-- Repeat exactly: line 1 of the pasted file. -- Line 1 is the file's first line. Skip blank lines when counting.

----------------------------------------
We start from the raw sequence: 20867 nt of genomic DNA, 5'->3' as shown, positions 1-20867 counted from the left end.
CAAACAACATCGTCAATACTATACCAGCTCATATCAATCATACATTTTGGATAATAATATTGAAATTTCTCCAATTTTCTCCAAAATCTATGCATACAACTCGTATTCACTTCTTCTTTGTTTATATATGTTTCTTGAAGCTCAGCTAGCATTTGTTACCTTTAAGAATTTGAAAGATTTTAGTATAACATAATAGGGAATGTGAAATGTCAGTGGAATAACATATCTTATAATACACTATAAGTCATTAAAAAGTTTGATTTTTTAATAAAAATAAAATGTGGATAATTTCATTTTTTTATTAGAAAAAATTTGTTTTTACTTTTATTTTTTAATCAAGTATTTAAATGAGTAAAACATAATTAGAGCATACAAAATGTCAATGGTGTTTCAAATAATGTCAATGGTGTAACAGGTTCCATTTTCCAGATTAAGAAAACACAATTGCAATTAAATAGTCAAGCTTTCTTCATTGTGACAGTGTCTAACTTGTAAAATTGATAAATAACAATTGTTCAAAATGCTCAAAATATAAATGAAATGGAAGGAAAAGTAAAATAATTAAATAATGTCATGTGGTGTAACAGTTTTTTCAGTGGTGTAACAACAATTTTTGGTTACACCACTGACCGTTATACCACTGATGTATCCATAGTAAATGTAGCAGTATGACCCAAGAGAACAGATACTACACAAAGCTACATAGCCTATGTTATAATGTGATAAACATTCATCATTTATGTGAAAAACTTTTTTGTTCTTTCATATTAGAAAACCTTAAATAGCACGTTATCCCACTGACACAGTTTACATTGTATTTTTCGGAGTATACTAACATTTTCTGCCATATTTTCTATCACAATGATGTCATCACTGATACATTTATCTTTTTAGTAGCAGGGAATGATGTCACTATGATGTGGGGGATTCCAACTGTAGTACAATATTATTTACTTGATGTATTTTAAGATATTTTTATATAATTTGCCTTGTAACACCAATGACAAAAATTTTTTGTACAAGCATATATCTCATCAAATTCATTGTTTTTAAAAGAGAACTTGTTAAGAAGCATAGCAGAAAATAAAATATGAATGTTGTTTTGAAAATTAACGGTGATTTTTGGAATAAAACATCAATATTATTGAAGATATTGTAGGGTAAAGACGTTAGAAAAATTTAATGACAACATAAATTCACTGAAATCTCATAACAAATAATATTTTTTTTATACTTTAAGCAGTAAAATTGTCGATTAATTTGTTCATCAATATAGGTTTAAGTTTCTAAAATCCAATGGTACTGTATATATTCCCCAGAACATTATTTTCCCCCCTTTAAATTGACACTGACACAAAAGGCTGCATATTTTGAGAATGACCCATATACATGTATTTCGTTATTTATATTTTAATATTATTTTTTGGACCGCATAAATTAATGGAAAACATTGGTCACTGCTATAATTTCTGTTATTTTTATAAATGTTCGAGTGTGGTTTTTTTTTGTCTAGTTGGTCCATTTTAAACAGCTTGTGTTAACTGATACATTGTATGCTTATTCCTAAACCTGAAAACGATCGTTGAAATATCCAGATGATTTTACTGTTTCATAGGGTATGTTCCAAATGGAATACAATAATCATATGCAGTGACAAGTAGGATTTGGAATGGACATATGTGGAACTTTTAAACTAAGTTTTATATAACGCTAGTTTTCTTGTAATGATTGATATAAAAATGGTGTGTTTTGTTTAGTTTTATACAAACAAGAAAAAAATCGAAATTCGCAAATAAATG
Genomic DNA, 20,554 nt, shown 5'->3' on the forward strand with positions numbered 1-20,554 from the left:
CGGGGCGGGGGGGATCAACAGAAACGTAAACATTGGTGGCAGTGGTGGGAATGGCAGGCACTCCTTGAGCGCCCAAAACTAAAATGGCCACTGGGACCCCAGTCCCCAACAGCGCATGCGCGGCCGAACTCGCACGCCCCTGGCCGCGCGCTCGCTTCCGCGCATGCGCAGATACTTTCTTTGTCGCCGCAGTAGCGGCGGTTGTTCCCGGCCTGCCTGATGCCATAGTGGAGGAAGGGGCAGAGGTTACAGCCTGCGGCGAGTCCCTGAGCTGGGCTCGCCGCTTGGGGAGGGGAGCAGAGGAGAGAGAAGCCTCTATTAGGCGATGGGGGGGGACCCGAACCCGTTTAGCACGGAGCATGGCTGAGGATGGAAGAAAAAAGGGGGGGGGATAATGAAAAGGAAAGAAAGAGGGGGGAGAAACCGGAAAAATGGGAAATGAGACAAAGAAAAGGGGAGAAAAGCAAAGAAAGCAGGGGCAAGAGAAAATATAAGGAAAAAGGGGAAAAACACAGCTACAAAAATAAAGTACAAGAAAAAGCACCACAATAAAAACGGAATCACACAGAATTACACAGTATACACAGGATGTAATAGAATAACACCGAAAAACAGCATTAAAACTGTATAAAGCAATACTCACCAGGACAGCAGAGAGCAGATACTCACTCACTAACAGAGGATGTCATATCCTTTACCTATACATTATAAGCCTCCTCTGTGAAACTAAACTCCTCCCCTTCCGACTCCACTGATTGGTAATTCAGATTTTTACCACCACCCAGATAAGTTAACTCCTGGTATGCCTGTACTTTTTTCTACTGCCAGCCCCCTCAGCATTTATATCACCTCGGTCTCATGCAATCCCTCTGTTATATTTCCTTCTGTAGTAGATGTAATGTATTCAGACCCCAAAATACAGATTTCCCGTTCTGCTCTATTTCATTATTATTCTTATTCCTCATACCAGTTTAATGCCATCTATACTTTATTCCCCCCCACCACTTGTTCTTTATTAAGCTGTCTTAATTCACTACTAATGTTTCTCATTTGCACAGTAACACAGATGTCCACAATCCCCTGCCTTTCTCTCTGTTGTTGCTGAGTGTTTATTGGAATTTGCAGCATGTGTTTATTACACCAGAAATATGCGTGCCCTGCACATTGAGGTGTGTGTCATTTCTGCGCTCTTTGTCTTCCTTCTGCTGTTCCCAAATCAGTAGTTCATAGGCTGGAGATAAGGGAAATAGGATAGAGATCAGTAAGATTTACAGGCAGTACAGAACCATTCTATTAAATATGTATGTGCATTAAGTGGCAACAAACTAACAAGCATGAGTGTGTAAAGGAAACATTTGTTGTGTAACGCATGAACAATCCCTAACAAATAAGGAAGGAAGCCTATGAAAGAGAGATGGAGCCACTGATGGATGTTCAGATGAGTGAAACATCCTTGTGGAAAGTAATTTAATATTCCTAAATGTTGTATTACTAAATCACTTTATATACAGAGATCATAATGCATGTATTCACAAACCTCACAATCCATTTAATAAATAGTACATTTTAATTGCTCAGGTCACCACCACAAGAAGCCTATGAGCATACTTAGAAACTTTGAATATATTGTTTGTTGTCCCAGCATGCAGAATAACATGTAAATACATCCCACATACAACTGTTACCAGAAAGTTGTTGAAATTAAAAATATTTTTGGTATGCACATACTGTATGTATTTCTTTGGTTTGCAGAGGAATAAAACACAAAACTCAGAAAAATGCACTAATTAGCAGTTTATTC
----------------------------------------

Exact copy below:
We start from the raw sequence: 20867 nt of genomic DNA, 5'->3' as shown, positions 1-20867 counted from the left end.